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Welcome to the Wiesenberg & Co. Certified Public Accountants foreign property owner tax update.

How does the Internal Revenue Service track foreign investors' financial information? How do recent changes in the law affect this process?

The IRS tracks non-residents in almost the same way it tracks US citizens. Citizens are issued a nine-digit number called a Social Security number. This number must be utilized by the US citizen for all of his or her tax returns and for many other financial purposes. This number is used throughout the citizen's life to track compliance with the persons tax obligations. Beginning in 1996, the IRS instituted a complex tracking system for individuals with US tax obligations who do not have Social Security numbers. These numbers called Individual Taxpayer Identification Numbers (ITINs) are also nine digits long and work in much the same way that Social Security numbers do.

This ITIN number gives the IRS an efficient way to track the non-resident's tax status. The tracking number also allows the IRS to automatically apply the specific laws relating to non-citizens. Obtaining and using an ITIN number is mandatory for any non-resident who needs to file a US tax return. When a non-resident sells a property the IRS can access information regarding the cost and basis of the property based on past tax returns with the same ITIN number (if prior returns were not filed this would also be immediately picked up - and the 10% withholding would not be released without filing the requisite tax returns). The ITIN is also used to check which credits and deductions apply.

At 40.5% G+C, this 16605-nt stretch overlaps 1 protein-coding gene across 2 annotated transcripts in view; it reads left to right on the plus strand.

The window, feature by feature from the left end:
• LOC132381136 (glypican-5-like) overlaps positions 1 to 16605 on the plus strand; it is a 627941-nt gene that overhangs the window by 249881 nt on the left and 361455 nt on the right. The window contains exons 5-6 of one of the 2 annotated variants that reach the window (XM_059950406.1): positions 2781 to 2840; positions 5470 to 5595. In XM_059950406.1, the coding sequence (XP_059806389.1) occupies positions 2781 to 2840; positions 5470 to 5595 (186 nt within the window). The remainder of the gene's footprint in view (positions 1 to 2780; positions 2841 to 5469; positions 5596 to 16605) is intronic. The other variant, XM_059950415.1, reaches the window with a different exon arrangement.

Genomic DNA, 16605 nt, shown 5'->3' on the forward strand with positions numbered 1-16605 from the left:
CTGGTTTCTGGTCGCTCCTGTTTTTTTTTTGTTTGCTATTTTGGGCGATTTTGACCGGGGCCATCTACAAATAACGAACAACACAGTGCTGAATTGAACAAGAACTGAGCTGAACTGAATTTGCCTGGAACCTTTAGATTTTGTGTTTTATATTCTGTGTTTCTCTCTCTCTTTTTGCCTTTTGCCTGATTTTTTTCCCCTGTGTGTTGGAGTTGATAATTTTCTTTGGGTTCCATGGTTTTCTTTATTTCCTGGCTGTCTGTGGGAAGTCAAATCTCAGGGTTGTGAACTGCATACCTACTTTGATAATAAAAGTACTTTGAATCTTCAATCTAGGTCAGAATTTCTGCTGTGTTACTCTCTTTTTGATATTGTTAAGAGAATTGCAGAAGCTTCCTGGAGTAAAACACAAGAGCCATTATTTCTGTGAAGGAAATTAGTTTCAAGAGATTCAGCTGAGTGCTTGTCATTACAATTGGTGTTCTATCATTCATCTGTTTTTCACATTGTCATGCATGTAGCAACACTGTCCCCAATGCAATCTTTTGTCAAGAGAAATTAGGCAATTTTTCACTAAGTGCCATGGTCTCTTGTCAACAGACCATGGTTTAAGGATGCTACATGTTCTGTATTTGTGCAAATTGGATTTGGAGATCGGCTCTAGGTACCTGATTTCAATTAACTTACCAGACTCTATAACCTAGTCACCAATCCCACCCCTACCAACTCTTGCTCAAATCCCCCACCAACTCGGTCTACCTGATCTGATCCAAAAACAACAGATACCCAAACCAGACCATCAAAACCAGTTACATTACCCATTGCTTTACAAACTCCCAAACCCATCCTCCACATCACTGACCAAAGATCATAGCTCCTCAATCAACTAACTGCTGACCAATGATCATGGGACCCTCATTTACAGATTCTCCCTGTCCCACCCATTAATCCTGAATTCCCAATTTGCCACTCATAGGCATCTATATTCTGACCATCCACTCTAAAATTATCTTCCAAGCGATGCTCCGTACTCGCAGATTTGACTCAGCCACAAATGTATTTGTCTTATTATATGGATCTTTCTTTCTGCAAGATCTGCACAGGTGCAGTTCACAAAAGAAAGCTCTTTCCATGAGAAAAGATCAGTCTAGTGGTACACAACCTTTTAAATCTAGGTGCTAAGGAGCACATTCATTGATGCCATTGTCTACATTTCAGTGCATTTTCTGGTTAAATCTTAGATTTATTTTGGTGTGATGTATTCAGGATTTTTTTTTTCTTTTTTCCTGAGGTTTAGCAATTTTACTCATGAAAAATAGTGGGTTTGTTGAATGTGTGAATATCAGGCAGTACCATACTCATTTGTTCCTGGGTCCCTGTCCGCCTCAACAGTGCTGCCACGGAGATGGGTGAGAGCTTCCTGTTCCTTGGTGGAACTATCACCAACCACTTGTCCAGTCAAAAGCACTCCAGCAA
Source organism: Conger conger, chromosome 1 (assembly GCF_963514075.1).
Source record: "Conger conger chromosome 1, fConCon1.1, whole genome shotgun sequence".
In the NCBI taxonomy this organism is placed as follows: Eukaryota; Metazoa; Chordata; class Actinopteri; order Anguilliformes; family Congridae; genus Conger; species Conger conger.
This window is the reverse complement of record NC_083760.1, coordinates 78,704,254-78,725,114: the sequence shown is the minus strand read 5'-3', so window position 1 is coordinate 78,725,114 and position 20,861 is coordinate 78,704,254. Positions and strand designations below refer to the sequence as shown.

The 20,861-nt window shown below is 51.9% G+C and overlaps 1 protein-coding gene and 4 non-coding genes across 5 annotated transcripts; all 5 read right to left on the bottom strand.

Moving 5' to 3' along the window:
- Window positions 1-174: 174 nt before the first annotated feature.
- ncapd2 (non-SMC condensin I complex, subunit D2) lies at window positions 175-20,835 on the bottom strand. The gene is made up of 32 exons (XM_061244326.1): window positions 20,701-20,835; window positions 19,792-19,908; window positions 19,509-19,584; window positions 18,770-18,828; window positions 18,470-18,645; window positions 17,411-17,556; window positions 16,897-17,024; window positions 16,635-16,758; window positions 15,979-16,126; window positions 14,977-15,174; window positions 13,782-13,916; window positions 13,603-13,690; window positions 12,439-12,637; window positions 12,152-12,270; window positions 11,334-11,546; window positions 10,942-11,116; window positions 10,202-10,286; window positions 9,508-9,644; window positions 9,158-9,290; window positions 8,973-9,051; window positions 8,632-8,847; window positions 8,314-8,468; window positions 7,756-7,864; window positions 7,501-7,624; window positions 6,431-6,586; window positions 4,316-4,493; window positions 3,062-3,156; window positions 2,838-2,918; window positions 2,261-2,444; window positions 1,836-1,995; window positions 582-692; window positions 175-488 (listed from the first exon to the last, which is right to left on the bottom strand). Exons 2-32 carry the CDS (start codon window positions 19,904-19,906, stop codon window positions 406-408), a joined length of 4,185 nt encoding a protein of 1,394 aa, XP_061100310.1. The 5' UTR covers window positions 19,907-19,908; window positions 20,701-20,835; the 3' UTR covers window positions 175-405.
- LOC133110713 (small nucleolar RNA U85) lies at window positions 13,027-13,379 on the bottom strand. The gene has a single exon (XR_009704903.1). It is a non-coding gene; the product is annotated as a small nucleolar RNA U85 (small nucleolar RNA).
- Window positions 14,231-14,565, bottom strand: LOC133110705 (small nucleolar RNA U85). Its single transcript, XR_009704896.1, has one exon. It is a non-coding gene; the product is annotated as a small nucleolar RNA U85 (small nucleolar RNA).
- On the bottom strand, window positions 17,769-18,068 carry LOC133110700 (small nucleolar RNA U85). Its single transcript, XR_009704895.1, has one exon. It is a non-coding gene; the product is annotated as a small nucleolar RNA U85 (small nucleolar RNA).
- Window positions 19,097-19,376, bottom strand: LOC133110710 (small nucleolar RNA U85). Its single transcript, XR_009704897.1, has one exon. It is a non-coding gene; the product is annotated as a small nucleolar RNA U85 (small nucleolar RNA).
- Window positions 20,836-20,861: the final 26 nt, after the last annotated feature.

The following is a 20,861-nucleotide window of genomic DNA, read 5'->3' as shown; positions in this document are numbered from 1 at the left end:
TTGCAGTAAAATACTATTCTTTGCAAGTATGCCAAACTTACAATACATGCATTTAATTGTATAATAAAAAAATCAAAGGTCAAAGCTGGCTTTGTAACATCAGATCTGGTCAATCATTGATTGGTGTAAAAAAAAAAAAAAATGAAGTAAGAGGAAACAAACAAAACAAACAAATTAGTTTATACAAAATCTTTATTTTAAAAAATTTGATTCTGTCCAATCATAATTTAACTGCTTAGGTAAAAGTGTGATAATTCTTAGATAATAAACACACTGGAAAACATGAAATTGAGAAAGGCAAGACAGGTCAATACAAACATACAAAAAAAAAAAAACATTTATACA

Prior to December 17, 2003, one could obtain an ITIN number simply by submitting the appropriate request form. Partly in response to security concerns in a post 911 atmosphere, legislation was passed at the end of 2003 making this process a little more complicated. Currently to obtain the ITIN, the non-resident needs to submit form W-7 with the completed tax return. Specific items of identification are also required to substantiate information provided on the W-7. Officially original documents need to be sent, but notarized copies are also excepted.

Reminder: If someone has missed the June 15 deadline it is still beneficial to file as soon as possible

Tax tip of the day

If a Villa is used as a non-citizen's main home, an exclusion of up to $500,000 of gain on a sale can apply.

Please contact us with any comments or questions you may have.

(This newsletter is designed to be of general interest. The specific techniques and information discussed may not apply to you. Before acting on any matter contained herein, consult with your professional advisor.)